- Title One Chance
- Year 2013
- Run time
- Tagline The incredible true story of an underdog who never gave up
One Chance is the remarkable and inspiration true story of Paul Potts, a shy, bullied shop assistant by day and an amateur opera singer by night. Paul became an instant YouTube phenomenon after being chosen by Simon Cowell for 'Britain's Got Talent.' Wowing audiences worldwide with his phenomenal voice, Paul went on to win 'Britain's Got Talent' and the hearts of millions.
Title: One Chance Director: David Frankel Year: 2013 Run time: 1hr 43m
1:31 - Cambodian dictator. How have we never noticed that? 2:44 - Not totally convinced by James Cordon’s accent but still fun. 5:21 - There must be an etiquette thing about conducting at the table. 6:40 - Mackenzie! 9:41 - Opening line. “You’re a woman.” 13:30 - Julie Walters is actually amazing. 14:32 - Loving their scenic walk on the Port Talbot beach. 21:11 - So far the best thing about this film is how relentlessly normal it all is. 24:17 - You have to have so much courage to get up in front of people who have bullied you your whole life looking like… a marshmallow. 27:29 - “I’m calling you from the Grand Canal.” Jeez, I hope he has international roaming. 29:14 - You can’t go to Venice and eat Burger King! 36:30 - I’m not saying they should have learned to sing opera, but the miming could be better. 44:15 - How can you ever come back from a diss from Pavarotti? 49:16 - Woah, massive Boots presence! Sponsored or no, I wonder. 55:13 - Not a fan of the orange themed wedding. 56:58 - Inviting the bully to the wedding is awful! 1:04:36 - Mackenzie has taken on so much of Johnny Depp. And all for the better. 1:12:13 - Who would think that was a good idea? Here’s how you sounded before, p.s. you can’t do it anymore. 1:16:39 - “Your failure to success ratio is spectacular.” 1:27:31 - TV within a film. 1:32:43 - The mix between reality and film is boggling my mind a bit. 1:37:13 - Yay for Venice.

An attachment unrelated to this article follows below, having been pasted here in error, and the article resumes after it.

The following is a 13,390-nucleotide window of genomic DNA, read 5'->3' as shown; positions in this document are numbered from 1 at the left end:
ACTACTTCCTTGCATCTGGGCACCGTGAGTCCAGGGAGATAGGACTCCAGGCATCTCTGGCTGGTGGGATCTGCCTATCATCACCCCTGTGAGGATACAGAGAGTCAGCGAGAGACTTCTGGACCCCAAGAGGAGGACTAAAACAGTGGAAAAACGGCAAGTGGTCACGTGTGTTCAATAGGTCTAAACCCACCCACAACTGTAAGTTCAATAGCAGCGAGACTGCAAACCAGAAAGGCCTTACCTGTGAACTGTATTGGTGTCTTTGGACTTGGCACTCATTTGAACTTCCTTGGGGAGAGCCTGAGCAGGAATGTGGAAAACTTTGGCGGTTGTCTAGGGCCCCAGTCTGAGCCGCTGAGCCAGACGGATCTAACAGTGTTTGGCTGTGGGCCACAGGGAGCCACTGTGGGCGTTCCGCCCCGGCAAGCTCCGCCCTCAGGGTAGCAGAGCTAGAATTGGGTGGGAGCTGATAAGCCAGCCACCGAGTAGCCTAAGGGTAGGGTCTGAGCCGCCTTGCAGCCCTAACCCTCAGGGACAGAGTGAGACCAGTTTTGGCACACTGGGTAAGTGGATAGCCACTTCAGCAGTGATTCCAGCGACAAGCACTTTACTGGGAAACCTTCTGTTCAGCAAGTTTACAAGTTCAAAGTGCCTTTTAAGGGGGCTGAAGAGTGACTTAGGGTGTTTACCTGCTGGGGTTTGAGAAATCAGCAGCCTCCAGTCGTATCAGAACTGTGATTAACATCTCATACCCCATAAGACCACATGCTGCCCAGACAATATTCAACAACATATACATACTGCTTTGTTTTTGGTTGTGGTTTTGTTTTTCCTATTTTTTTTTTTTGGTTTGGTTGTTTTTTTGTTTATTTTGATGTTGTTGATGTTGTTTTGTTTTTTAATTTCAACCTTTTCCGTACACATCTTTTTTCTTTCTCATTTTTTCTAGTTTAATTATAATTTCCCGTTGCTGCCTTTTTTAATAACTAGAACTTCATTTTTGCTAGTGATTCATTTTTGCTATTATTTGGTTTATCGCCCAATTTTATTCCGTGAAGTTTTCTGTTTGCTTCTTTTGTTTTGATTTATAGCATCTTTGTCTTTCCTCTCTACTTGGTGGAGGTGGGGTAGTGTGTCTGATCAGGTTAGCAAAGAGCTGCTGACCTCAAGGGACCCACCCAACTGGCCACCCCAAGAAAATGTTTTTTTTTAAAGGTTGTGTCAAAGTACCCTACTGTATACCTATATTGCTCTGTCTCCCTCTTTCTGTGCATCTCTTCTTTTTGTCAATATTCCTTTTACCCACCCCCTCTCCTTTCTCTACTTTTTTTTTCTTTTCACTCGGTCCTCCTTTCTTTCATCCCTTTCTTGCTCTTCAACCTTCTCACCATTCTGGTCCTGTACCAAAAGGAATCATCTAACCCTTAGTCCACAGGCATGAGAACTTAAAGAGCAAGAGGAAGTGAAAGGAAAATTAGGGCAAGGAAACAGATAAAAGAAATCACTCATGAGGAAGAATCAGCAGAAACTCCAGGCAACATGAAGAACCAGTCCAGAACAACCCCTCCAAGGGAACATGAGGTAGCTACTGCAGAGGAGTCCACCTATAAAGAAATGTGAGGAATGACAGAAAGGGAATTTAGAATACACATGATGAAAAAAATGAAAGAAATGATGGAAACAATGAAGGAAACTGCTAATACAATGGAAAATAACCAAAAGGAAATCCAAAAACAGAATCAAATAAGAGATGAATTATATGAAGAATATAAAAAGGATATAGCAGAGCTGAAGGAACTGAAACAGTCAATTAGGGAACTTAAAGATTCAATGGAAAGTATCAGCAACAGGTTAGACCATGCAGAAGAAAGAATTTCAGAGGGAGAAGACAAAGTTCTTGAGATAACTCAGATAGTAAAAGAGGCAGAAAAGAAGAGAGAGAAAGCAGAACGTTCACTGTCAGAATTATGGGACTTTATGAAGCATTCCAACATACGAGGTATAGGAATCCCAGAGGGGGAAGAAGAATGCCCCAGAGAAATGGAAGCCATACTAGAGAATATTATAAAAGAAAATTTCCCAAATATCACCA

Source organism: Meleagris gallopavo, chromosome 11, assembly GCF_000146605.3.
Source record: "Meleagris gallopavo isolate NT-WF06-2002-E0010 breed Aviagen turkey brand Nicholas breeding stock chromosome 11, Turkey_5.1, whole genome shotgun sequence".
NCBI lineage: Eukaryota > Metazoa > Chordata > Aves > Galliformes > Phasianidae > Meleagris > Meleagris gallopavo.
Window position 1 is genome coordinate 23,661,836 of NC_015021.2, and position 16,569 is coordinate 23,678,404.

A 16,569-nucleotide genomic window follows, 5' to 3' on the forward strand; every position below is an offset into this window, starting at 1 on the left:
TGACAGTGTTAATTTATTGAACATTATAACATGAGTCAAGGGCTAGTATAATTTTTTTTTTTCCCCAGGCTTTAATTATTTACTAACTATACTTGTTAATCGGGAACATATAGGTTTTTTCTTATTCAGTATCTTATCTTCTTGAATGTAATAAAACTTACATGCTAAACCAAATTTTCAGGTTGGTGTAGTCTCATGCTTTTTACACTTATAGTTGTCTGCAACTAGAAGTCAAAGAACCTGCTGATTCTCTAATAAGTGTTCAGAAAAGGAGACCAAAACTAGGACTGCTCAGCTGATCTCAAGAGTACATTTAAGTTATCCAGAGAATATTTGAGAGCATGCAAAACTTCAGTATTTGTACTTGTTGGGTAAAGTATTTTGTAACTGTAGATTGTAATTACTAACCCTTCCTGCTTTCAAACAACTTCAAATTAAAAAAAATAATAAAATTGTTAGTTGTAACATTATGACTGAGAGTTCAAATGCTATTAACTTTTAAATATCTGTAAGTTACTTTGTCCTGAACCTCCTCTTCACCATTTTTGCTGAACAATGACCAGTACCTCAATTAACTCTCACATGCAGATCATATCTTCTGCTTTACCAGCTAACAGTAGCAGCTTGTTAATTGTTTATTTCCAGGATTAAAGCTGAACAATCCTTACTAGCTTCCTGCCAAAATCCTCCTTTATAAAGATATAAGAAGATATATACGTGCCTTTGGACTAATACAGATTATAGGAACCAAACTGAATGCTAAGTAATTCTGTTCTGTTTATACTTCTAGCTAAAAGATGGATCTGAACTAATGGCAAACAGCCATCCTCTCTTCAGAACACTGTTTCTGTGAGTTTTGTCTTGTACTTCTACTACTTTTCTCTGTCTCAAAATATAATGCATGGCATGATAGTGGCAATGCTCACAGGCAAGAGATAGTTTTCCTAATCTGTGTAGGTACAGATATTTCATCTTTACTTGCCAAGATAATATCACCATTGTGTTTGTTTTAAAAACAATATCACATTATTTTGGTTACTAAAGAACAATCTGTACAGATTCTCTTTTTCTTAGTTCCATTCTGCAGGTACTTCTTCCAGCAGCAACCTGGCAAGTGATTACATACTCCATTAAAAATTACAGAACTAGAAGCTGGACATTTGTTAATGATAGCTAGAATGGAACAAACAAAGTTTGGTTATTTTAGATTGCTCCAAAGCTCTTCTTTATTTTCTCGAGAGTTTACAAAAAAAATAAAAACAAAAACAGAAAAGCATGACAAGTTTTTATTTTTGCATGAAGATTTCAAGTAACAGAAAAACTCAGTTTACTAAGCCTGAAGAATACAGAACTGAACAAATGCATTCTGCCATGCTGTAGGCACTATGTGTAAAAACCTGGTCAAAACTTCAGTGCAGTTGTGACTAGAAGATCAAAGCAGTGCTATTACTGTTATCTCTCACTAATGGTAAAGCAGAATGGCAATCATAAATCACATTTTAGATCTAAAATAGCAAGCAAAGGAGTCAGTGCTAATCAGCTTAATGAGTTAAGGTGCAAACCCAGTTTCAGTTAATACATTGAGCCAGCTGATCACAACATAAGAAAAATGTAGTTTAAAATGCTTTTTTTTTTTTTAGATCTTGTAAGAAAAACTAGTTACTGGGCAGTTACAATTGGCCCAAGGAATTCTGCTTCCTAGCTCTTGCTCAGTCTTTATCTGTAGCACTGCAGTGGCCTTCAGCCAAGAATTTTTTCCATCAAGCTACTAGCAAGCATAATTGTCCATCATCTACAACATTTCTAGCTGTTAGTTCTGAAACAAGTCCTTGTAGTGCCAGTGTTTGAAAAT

I’ve heard of Paul Potts but didn’t really know the facts behind his rise to fame. I’ve not seen Britain’s Got Talent, having given up on the reality shows after the first few (credible) years. Mostly, this film intrigued me because of James Cordon, could he carry a whole ninety minute story?
Ultimately, this wasn’t a good film. The accents were all over the place, the acting was spotty at best, and it just didn’t hold together very well at all. However, it was a good story underneath and that made it worth watching and sticking with until the end. Alexandra Roach and Mackenzie Crook were the best things about it, but even with them it was still a poorly done Billy Elliot.